This expression is from the movie There's Something About Mary:
She put a lot of weight, about a deuce and a half.
Is this used to refer to overweight people? The only reference I could find is from some American Army truck.
I hadn't come across this expression before, but I have to say it doesn't seem very apposite to me. My car weighs nearly 2 tons, so a 2.5-ton truck doesn't sound particularly big to me. Wikipedia agrees, saying there are 8 truck categories — the lightest of which is for anything under 3 tons.
Anyway, it's not exactly "common", but here are a few dozen instances of "she's a deuce and a half" showing that it's far from unknown (even if the scale factor is a bit off).
Per comments below — unquestionably "a deuce and a half" is military slang, but it refers to the load-carrying capacity of the truck, not total weight. And Urban Dictionary's 2.5 x 100lbs = 250lbs is, well, an urban legend sort of rationalisation.
In this context "deuce and a half" has nothing to do with the military truck. It is instead slang for a large person in the neighborhood of 250 pounds. Urban Dictionary defines the term as "a woman that weighs in the neighborhood of 250 pounds." Men also can be described as such, including news about the football player for which "recent internet rumors had... pushing the deuce-and-a-half mark (a.k.a. 250 pounds)." Yahoo answers also features a reply about "cool army nicknames" in which a fellow notes that his was deuce and a half because "I'm a big guy over 6 feet and while I was in the army I was about 250 pounds ex-football type."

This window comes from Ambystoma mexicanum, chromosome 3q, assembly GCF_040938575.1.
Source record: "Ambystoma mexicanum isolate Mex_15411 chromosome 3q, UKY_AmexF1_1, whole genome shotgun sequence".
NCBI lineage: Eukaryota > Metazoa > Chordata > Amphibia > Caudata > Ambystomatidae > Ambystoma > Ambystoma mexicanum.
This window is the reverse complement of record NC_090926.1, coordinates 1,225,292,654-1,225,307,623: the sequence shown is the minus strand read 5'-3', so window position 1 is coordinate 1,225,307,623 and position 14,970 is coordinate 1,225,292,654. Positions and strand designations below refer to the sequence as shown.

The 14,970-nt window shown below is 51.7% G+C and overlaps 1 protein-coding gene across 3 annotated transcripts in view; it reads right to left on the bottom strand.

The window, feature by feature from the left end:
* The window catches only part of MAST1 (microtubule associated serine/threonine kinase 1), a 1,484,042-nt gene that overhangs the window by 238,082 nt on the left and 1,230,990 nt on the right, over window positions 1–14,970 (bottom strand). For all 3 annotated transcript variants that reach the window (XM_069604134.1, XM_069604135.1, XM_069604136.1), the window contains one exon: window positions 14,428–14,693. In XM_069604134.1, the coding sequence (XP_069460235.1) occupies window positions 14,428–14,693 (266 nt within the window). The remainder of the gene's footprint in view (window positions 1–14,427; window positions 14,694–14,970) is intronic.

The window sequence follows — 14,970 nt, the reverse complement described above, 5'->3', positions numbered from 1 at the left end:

On a related note, "deuce and a quarter" is the nickname for the Buick Electra 225 automobile, which was produced from the 1950s-80s.
The term deuce and a half is for certain, slang for the military truck. And if you do a Google search, you will see it is not some light weight truck – it's BIG.
So, when used in the reference of a person's weight you can be sure it's not a term of endearment. As posted above, it could represent 250 pounds (200 for deuce and 50 for the half) – still it is not a term of endearment.
(Just a warning: if you say this to a woman, duck, because you are about to be punched).